GREENSBORO — Tired of hate mail on your lawn, wrapped in the Rhinoceros Times?
The Rhino sure is.
The weekly newspaper filed a lawsuit Tuesday against the Knights of the Ku Klux Klan alleging the group engages in “unfair and deceptive” trade practices by rolling racist leaflets within the conservative tabloid and throwing them on lawns.
By distributing the newsletters in such a manner, the lawsuit claims, the public gets the impression that the Rhino supports its anti-Semitic and racist principles. The Rhino publishes in Greensboro and Charlotte.
“Some people are going to think it’s an advertisement we accepted,” publisher William Hammer said. “We would never in a million years, for any amount of money, accept any form of advertisement from an organization like the KKK.
“We believe in freedom of the press, but when it comes to the stuff they’re putting out there, and damaging legitimate publications, that’s a whole other thing.”
The Rhino has fielded complaints for “at least six months” from homeowners who found the leaflets on their property. Similar complaints have been made to the News & Record for leaflets distributed in the same manner.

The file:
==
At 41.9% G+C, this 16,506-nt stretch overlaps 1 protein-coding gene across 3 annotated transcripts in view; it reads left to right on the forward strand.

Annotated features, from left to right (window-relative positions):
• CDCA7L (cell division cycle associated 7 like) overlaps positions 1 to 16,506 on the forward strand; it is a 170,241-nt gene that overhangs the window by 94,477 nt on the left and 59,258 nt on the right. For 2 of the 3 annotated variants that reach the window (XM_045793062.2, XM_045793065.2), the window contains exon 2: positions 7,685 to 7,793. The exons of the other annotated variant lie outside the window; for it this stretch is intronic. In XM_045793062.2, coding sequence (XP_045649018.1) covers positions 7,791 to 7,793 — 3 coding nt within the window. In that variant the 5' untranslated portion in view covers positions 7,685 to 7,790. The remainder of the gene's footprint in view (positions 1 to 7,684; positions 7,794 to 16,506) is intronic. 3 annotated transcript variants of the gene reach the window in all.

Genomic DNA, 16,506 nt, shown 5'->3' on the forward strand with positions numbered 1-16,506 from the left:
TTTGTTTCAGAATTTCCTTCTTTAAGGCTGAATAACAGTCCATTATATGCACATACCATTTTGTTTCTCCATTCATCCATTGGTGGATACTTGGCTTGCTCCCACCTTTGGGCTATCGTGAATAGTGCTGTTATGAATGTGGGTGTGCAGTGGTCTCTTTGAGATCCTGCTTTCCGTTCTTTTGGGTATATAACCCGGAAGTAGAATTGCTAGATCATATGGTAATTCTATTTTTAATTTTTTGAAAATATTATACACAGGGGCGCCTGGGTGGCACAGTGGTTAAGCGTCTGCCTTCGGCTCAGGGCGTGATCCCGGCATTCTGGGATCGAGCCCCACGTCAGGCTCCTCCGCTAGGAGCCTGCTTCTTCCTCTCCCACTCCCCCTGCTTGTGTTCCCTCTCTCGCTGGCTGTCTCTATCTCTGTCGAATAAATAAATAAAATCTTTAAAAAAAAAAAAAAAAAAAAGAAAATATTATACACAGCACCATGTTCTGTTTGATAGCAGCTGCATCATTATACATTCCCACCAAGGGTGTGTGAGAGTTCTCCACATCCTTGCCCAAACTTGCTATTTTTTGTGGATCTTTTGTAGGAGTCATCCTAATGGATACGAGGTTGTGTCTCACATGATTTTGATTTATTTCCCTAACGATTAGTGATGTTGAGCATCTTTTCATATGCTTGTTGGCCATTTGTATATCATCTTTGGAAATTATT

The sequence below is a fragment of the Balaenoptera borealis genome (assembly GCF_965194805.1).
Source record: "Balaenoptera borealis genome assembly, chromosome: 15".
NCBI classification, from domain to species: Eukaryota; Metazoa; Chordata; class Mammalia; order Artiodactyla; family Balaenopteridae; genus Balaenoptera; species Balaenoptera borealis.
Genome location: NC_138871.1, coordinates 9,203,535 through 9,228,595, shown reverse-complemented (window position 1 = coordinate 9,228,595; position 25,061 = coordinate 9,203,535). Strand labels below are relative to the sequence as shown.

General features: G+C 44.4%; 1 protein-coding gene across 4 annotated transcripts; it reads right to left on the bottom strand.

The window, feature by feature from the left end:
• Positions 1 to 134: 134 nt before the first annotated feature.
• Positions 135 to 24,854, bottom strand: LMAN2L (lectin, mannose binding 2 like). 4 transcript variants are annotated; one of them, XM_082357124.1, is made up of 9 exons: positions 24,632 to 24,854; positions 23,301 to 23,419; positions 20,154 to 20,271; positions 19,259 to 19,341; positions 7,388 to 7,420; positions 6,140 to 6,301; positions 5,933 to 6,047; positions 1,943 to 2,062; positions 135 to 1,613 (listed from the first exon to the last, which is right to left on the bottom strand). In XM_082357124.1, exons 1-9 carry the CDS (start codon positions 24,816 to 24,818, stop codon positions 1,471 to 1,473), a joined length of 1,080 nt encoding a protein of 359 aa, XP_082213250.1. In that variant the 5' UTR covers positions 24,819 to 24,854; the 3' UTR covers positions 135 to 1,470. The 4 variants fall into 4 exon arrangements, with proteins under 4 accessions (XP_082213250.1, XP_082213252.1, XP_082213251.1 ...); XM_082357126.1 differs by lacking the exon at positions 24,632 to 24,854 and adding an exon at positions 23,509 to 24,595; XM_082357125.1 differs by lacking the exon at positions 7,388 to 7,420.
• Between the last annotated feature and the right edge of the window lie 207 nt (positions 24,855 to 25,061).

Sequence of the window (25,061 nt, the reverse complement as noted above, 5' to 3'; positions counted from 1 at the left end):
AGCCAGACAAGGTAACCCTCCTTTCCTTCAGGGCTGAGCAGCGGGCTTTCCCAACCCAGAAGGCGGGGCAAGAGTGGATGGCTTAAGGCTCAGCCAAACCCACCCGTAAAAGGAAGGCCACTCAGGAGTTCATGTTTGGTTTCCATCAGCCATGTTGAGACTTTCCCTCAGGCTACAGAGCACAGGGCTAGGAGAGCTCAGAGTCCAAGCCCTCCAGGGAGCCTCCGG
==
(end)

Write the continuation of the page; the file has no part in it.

The Knights of the Ku Klux Klan, which does business as “The Knights Party,” is based in Arkansas and led by Thomas Robb, a white supremacist who called the lawsuit “laughable.”
“That is so ludicrous it’s pathetic,” Robb said. “That lawsuit will go no further than the hot air the guy is using. … Our attorney will take care of it. It means nothing.”
Robb defended the way his newsletters are distributed, saying that no newspaper has perpetual ownership of its product and that, over time, anyone with copies can do with them as they please.
“If a person was going to a newspaper box and stealing them, that would be wrong,” he said. “We tell people, ‘Don’t do that.’ “
One expert said that, to his knowledge, no court has ruled on the legality of the distribution method and that the Rhino lawsuit filed in Guilford County Superior Court may establish a precedent.
“Many owners of these free papers have been very upset — and justifiably so — by this practice,” said Mark Potok, head of the Southern Poverty Law Center‘s Intelligence Project, which monitors hate groups and extremist activity. “We don’t know how the courts ultimately will rule.”